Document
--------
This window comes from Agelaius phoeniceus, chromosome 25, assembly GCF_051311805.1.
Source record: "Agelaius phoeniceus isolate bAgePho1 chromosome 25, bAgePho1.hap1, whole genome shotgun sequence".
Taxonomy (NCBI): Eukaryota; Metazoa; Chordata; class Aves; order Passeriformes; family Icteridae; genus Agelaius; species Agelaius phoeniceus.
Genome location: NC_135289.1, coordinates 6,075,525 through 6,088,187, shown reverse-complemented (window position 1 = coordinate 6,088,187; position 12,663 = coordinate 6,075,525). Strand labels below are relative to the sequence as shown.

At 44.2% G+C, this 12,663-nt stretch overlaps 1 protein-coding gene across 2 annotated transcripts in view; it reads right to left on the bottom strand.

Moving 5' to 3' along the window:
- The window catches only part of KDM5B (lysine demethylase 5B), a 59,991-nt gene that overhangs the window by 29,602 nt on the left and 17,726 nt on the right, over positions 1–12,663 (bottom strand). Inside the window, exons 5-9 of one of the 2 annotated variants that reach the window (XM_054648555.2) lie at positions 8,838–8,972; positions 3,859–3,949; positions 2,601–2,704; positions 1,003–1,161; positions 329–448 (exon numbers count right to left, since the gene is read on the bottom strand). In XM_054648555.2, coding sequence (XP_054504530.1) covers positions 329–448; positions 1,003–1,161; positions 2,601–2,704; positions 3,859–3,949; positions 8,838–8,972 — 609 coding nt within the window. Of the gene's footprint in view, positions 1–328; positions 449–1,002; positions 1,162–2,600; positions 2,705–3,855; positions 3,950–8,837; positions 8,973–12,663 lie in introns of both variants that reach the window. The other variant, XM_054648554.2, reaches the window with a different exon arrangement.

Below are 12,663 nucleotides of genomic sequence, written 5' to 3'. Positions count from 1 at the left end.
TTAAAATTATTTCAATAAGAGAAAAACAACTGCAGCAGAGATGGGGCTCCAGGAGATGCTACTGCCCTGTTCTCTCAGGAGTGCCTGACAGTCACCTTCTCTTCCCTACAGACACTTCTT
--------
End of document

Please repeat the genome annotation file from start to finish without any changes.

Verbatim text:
This window comes from Agelaius phoeniceus, chromosome 25, assembly GCF_051311805.1.
Source record: "Agelaius phoeniceus isolate bAgePho1 chromosome 25, bAgePho1.hap1, whole genome shotgun sequence".
Taxonomy (NCBI): Eukaryota; Metazoa; Chordata; class Aves; order Passeriformes; family Icteridae; genus Agelaius; species Agelaius phoeniceus.
Genome location: NC_135289.1, coordinates 6,075,525 through 6,088,187, shown reverse-complemented (window position 1 = coordinate 6,088,187; position 12,663 = coordinate 6,075,525). Strand labels below are relative to the sequence as shown.

At 44.2% G+C, this 12,663-nt stretch overlaps 1 protein-coding gene across 2 annotated transcripts in view; it reads right to left on the bottom strand.

Moving 5' to 3' along the window:
- The window catches only part of KDM5B (lysine demethylase 5B), a 59,991-nt gene that overhangs the window by 29,602 nt on the left and 17,726 nt on the right, over positions 1–12,663 (bottom strand). Inside the window, exons 5-9 of one of the 2 annotated variants that reach the window (XM_054648555.2) lie at positions 8,838–8,972; positions 3,859–3,949; positions 2,601–2,704; positions 1,003–1,161; positions 329–448 (exon numbers count right to left, since the gene is read on the bottom strand). In XM_054648555.2, coding sequence (XP_054504530.1) covers positions 329–448; positions 1,003–1,161; positions 2,601–2,704; positions 3,859–3,949; positions 8,838–8,972 — 609 coding nt within the window. Of the gene's footprint in view, positions 1–328; positions 449–1,002; positions 1,162–2,600; positions 2,705–3,855; positions 3,950–8,837; positions 8,973–12,663 lie in introns of both variants that reach the window. The other variant, XM_054648554.2, reaches the window with a different exon arrangement.

Below are 12,663 nucleotides of genomic sequence, written 5' to 3'. Positions count from 1 at the left end.
TTAAAATTATTTCAATAAGAGAAAAACAACTGCAGCAGAGATGGGGCTCCAGGAGATGCTACTGCCCTGTTCTCTCAGGAGTGCCTGACAGTCACCTTCTCTTCCCTACAGACACTTCTT